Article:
Saturday, February 25, 2012

How to Write an Unlikeable Character

"Loneliness has followed me my whole life...Image via Wikipedia

I didn’t set out to do it, but it happened anyway.

The main character in one of my works-in-progress is “ignorant,” “priggish” and “holier-than-thou,” according to a member of my writing group.  In other words, the character is downright unlikeable.

And I’m fine with that. 

Unlikeable heroes – sometimes called antiheroes – are fascinating.  Like Travis Bickle in Taxi (shown above), they tend to be characters we identify with and love to watch in action, whether we admit it or not.

But there is a trick to writing an unlikeable character – a balance, a trade-off, a way to avoid alienating the audience from the character (although other characters may be so alienated).

Before we get to that trick, let’s look at three reasons why unlikeable characters are so appealing:

Unlikeable characters mirror our own struggles for acceptance and to get ahead.  In the British historical drama Downton Abbey (airing Sunday evenings on PBS), Thomas is a self-serving, ambitious, and ingratiating footman who steals and lies.  Full of arrogance, he lords it over the other servants of the house when he is appointed military liaison during World War I.  After the war, he tries to get ahead by dabbling in the black market. 

His schemes invariably fail, sometimes with laughable results, but he keeps trying, and, in the 2011 Christmas Special, he finally wins a long sought-after promotion.

Thomas might better be classified as an antagonist than an antihero, except he is so wonderfully complex part of us hopes he will succeed.  When several members of both the family and staff take ill with the Spanish flu, Thomas pitches in – free of charge (“Consider it rent,” he says) – to help out.  We know it’s just another scheme to ingratiate himself further, but part of us wants to believe Thomas is indeed changing or that he will see that by helping others, he can help himself.  We know this probably won’t happen, but there’s hope.

Unlikeable characters express struggles within us.  Wolverine, the iconic X-Men antihero, began as an antisocial, mildly sociopathic misfit who antagonized his teammates, was contantly on the verge of going berserk, and possibly violated one of the oldest codes for super-heroes by killing villains.  In one early scene (Uncanny X-Men # 96, December 1975), Wolverine does indeed go berserk and hacks and slashes away at a monstrous enemy.  Afterwards, he expresses regret that many years of discipline and prayer had failed to bring his animalistic side under control – but also astonishment that he enjoyed inflicting such carnage!

Wolverine represents our sometimes conflicting desires to control less savory aspects of our characters and to finally give in to and revel in those traits.  It’s no coincidence that Wolvie – a character with claws and a badass attitude – remains one of Marvel’s most popular heroes nearly 40 years after his debut.   But it’s his inner conflicts that make him relatable.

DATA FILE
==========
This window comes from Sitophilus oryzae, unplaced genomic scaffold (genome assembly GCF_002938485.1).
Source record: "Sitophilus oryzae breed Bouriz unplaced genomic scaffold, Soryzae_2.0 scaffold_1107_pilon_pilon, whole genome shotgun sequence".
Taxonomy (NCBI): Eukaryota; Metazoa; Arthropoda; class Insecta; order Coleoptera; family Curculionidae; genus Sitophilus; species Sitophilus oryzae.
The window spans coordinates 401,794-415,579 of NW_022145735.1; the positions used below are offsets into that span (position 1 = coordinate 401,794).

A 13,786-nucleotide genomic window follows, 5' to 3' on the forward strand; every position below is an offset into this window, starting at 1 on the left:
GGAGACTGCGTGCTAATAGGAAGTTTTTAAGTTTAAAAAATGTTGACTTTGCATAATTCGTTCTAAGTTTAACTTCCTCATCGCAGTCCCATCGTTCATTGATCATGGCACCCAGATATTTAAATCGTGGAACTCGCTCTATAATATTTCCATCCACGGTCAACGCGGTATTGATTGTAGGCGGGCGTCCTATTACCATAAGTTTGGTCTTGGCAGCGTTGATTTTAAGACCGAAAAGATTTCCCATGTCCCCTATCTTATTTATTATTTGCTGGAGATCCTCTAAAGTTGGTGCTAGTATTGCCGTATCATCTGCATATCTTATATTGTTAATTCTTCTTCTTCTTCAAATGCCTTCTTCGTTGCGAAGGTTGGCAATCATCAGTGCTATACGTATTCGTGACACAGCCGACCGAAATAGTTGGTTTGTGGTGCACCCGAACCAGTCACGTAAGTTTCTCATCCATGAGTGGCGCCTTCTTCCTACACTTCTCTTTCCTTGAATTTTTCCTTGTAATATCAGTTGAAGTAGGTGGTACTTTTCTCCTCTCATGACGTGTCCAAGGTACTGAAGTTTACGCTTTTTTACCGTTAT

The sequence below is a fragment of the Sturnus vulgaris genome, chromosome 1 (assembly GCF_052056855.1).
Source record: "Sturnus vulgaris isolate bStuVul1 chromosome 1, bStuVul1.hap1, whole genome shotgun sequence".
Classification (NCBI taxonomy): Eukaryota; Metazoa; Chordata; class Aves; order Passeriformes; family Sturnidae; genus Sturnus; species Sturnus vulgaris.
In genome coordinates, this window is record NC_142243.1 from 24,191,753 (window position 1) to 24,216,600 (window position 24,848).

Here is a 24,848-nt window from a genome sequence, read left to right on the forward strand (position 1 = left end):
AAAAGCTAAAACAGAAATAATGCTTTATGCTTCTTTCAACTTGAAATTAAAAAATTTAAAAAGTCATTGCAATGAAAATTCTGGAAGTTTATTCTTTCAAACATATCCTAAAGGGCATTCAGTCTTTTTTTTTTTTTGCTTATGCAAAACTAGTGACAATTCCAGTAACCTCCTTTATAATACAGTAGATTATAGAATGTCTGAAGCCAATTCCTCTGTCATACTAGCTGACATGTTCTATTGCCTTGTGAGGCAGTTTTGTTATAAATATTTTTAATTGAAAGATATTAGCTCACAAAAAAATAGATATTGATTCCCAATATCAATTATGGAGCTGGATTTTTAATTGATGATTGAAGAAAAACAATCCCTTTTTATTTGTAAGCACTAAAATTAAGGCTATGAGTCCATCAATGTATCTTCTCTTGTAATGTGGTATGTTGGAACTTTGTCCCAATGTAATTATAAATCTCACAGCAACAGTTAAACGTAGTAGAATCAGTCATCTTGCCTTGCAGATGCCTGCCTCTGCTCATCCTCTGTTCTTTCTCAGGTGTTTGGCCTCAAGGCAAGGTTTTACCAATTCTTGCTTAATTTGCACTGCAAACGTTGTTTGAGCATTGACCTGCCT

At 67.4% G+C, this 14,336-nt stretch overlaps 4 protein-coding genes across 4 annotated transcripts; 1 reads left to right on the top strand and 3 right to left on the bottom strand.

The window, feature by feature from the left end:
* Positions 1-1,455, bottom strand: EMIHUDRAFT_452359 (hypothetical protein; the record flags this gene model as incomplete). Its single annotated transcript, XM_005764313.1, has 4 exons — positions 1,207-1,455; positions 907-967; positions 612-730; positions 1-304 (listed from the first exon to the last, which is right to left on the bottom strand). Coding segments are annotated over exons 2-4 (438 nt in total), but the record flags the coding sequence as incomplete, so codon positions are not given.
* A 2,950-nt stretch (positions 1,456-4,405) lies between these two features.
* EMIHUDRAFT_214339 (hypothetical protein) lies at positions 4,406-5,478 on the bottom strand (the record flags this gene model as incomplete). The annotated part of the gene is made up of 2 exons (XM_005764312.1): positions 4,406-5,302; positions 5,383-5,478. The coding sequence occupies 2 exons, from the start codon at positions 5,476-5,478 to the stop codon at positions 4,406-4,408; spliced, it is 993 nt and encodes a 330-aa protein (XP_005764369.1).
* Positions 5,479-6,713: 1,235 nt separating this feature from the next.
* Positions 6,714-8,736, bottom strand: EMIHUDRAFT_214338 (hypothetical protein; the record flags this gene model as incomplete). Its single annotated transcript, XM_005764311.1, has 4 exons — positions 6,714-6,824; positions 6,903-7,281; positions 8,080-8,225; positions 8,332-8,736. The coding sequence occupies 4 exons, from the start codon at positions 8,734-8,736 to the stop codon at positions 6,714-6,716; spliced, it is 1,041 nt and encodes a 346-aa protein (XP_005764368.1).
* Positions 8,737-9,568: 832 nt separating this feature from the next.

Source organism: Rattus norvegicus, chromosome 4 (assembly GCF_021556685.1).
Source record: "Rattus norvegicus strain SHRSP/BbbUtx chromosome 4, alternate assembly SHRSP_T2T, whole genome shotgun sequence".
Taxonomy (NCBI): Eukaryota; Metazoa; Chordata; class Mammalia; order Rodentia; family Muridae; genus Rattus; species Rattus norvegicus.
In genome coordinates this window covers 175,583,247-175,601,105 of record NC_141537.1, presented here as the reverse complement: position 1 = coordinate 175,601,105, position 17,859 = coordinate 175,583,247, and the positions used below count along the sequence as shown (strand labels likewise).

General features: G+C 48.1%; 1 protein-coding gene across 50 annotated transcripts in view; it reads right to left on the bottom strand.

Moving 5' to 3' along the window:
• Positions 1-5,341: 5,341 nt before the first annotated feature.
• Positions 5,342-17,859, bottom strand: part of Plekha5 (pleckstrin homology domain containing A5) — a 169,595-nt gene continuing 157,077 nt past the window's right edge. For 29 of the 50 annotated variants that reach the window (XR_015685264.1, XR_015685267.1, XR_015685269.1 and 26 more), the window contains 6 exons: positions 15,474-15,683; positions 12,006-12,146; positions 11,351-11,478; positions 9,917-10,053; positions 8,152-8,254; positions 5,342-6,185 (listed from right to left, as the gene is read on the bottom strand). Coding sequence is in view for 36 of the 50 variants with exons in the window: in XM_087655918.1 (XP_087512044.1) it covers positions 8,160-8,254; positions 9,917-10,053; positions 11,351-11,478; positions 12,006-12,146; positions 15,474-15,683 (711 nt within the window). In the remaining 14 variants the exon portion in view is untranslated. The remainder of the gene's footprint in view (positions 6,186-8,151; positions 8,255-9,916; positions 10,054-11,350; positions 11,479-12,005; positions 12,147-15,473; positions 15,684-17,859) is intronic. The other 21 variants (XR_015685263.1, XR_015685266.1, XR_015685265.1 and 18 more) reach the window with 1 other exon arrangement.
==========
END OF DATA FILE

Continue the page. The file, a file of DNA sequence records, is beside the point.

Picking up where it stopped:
Unlikeable characters represent our own desire to persevere in spite of the unfairness of life.  Wildfire, a member of the Legion of Super-Heroes, is a hero without a body.  Converted by accident into a being of pure energy, he interacts with his fellow Legionnaires, villains, and everyone else through a containment suit that permanently separates him from others.  This condition magnifies his already hot-headed personality: he antagonizes his teammates, much like Wolverine does. 

However, Wildfire proved so popular with fans that he was elected leader of the Legion, giving him even more opportunities to antagonize his teammates with his brusqueness, temper, and autocratic ways. 

Yet for all of his power and popularity, Wildfire can’t do the things ordinary people can.  This was driven home when he eventually developed a relationship with fellow Legionnaire Dawnstar.  Despite his frustration, sexual and otherwise, Wildfire became the Legionnaire many fans rooted for.  He never cared what other Legionnaires thought of him, and he never gave up.

Now for that trick to writing unlikeable characters:

Each of these characters bonds with at least one other character, and the interaction between them helps bring out the unlikeable character’s humanity.  Thus, Thomas has Miss O’Brien (who, herself, is rather unlikeable), the older, vengeful spinster who takes an almost motherly interest in him.  She becomes his co-conspirator in the black market scheme and is there to sympathize with him when it goes horribly wrong. 

Wolverine and Wildfire both had doomed relationships with Phoenix and Dawnstar, respectively.  (And, in the first X-Men film, Wolverine is given a protégée of sorts in Rogue – a relationship which did not exist in the original comics.)

Showing your unlikeable character as being capable of a relationship  – a friendship, a love affair, a confidence – keeps the character from becoming a total misanthrope.  More, it gives us “permission” to like the unlikeable.

What do you think?  Are any of your characters unlikeable?
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Dennis Young said...

Another good article Greg. As you say, characters who are unlikeable should be relatable at the least. I'd go one further and say this applies to all characters; they must have something of their personality and reason for being in the story the reader can identify with. Otherwise they're just taking up space.

Greg Gildersleeve said...

Absolutely, Denny. Every character should exhibit sufficient cause for being in the story.

Relatability is more subjective and harder to gauge. But if at least one other character can relate to the unlikeable character in a genuine fashion, it's easier for readers to relate to the character.

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